LIMA ( Associated Press) — Two dozen sex workers and activists for the rights of the LGBT community protested in front of the main prosecutor’s office on Thursday against violence perpetrated on them by extortionists who asked them to pay for work. Huh. roads.
“They’re killing us and the Mandarin state is doing nothing,” Angela Villan, president of the Peruvian Sex Workers Association, told the Associated Press. “I am condemning that the mafia is settling down and collecting quota, considering the patience and patience of the police and officials,” he assured.
No prosecutor’s side came forward to see the protesters. Protests by sex workers are not frequent in Peru. On indications they said that if they had basic rights, education, health, identity and work, they would not have to expose their lives to prostitution.
The protest comes a day before a transsexual woman was shot in a street in Lima. Activists identified the victim as Sharon Silva, 39, who was shot in the leg and hip. Silva has been admitted to a public hospital in Lima.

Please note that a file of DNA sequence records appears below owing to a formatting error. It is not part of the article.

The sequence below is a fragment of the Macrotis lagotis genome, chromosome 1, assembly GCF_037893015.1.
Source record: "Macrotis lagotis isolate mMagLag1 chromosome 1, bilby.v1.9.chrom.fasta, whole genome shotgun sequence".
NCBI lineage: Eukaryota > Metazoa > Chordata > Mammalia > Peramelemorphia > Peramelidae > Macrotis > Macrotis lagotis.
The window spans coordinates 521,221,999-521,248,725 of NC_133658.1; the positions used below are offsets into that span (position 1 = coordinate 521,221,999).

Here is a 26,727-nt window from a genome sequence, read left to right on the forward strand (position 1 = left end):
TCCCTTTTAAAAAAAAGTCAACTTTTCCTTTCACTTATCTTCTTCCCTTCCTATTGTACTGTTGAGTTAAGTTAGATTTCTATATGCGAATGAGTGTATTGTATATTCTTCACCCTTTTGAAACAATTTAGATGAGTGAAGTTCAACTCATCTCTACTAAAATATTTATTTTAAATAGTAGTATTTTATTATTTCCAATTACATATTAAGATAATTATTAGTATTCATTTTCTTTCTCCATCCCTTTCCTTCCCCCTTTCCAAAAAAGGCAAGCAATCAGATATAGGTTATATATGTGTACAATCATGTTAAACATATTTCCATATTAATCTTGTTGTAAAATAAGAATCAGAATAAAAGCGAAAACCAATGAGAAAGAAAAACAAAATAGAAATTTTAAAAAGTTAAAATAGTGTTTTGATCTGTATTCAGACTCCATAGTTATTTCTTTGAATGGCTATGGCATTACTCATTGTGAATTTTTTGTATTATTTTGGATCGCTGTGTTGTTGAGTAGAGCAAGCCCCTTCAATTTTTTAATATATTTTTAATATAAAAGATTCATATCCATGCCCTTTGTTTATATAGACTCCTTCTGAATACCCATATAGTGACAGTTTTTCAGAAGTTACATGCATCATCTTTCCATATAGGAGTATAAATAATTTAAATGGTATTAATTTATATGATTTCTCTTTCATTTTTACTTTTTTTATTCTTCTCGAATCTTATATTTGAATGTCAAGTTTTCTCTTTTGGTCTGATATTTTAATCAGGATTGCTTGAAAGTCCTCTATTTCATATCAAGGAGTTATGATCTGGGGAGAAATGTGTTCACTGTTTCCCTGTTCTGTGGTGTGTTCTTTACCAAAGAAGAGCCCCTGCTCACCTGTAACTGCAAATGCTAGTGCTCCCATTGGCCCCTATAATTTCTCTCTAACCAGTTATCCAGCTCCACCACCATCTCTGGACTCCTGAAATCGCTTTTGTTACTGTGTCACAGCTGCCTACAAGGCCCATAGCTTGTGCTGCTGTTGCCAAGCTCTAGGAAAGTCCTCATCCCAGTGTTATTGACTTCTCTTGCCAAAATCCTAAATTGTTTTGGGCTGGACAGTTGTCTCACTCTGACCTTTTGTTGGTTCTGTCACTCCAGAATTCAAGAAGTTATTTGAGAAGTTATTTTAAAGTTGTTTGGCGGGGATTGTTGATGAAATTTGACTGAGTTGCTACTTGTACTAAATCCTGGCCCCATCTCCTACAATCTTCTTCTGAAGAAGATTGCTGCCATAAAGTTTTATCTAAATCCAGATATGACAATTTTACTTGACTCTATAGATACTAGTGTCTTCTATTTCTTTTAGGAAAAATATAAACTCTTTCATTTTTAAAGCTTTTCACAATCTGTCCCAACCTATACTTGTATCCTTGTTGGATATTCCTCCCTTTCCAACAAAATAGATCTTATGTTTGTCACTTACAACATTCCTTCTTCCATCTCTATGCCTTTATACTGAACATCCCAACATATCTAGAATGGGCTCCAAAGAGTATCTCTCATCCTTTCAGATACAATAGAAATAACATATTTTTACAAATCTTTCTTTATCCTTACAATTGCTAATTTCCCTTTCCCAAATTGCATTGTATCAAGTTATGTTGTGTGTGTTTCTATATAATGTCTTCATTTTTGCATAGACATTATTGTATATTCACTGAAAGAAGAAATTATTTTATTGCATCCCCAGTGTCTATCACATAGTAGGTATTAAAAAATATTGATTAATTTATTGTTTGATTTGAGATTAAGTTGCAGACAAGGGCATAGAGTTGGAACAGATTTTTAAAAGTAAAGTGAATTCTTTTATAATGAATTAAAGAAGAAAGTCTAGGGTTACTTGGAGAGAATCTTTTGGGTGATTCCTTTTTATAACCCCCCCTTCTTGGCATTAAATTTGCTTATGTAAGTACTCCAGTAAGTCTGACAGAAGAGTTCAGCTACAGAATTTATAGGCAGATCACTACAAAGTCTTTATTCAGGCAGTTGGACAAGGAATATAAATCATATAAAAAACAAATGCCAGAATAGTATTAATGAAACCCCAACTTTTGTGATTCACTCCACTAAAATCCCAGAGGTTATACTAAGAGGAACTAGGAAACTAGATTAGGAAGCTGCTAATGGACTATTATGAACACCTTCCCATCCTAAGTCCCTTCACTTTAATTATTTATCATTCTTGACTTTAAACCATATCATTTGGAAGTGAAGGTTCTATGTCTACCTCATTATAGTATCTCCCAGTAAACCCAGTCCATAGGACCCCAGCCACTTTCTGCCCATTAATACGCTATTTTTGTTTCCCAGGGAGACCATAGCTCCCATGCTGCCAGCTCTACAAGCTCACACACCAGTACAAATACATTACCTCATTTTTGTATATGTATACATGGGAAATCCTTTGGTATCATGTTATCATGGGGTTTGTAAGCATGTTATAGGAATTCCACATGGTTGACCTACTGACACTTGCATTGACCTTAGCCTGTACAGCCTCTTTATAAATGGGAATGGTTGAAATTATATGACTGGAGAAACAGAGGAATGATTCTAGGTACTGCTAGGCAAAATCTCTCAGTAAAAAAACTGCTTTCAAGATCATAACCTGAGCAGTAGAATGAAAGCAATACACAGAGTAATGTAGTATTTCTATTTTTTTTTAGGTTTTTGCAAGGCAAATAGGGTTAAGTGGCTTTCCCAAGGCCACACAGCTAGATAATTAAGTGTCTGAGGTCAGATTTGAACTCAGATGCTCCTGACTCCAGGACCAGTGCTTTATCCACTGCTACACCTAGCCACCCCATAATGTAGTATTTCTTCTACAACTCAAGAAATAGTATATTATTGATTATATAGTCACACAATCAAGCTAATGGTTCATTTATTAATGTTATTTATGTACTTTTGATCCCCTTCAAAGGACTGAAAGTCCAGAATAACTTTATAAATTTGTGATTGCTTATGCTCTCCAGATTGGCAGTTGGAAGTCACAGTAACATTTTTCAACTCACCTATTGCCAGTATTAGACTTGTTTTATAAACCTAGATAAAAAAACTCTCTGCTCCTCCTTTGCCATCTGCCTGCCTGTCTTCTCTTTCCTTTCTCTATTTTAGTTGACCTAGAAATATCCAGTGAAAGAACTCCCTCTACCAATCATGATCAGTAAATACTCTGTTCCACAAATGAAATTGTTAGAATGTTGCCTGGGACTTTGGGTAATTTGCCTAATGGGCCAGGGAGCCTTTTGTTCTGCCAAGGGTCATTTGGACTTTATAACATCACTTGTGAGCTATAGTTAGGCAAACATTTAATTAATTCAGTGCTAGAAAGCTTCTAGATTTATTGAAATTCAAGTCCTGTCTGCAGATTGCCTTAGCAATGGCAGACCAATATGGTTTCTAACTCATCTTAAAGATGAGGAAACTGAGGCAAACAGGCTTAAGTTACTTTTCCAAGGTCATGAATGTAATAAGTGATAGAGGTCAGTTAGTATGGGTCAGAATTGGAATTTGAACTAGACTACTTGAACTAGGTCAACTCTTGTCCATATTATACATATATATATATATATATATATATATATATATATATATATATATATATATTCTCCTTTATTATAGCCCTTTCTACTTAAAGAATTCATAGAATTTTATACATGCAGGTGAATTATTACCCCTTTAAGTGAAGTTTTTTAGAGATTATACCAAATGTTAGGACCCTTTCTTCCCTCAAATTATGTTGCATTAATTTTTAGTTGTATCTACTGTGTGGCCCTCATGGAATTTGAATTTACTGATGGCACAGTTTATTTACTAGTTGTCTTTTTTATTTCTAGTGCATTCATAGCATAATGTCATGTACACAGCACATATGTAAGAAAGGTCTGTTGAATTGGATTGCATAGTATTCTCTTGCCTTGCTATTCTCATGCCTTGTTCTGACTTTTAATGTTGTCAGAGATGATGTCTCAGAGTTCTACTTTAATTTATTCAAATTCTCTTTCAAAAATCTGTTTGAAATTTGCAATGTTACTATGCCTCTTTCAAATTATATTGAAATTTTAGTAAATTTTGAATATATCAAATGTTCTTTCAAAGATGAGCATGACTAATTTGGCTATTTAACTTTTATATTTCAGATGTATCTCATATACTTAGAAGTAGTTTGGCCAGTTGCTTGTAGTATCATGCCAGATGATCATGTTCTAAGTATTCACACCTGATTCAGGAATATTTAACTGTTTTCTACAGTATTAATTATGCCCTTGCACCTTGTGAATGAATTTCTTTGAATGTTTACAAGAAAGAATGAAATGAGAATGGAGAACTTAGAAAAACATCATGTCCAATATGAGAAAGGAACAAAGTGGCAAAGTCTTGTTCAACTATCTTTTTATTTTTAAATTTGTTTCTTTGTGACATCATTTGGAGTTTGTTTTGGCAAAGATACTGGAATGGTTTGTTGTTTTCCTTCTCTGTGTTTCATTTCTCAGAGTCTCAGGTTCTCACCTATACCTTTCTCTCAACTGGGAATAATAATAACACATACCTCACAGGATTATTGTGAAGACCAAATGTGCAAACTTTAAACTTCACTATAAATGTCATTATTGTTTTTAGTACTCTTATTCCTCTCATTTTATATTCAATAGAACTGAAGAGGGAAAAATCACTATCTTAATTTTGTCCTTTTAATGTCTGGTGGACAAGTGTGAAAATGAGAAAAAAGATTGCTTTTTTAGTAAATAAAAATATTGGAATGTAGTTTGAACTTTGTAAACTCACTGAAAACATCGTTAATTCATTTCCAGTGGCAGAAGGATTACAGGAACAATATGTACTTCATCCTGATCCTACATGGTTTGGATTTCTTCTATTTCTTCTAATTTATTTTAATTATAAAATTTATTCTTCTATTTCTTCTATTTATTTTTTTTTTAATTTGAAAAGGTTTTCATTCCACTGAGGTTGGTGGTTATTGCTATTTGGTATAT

“We have asked the Interior Ministry to set up a special commission to neutralize these mafia, but nothing happens,” said Willan, 57, a sex worker, mother of four and one in 2016. Ran for Parliament for politics. The party left but was not elected.
Interior Minister Dimitri Senmache, the fifth in President Pedro Castillo’s 11-month government, was to be condemned in parliament, a fact that would force him to resign in accordance with the law. If that happens, Castillo will have to name a sixth minister.
The recent attack on a sex worker is not the only one.
Villan said that many cases go unreported due to the low interest of the authorities in these cases.
In mid-February, two Ecuadorian women were shot dead on a street in Lima, and in March a Colombian woman was also killed on another street in the capital. Police said the victims were sex workers.
Activists say all the cases happened because victims refused to pay money to criminal groups. “We need a state that protects us and deaths are not spared,” Villan said.
A 2002 study by the Ministry of Health estimated there were 250,000 sex workers nationwide, but activists believe the official figure is conservative. “We are much more, but we are invisible to the country,” Willen said.